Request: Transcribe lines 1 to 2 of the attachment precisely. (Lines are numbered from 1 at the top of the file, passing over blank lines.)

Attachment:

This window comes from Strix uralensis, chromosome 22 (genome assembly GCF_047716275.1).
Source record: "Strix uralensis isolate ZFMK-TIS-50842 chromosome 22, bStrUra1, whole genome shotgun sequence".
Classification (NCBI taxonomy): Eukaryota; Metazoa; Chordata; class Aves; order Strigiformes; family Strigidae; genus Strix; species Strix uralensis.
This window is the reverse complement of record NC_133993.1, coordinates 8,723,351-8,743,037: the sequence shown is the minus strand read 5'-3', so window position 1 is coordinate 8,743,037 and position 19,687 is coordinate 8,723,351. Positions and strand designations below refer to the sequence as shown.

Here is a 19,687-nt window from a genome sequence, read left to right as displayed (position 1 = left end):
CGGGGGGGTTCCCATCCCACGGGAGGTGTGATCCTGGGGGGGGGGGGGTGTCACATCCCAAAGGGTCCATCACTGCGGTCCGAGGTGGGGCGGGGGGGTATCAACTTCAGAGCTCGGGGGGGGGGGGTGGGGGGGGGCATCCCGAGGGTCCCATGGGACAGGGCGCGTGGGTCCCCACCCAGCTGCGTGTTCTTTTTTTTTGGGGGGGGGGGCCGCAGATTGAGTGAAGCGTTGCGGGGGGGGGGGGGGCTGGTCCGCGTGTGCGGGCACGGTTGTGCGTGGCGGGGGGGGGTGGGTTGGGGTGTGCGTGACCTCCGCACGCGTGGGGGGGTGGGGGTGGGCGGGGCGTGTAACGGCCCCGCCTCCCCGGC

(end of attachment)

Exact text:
This window comes from Strix uralensis, chromosome 22 (genome assembly GCF_047716275.1).
Source record: "Strix uralensis isolate ZFMK-TIS-50842 chromosome 22, bStrUra1, whole genome shotgun sequence".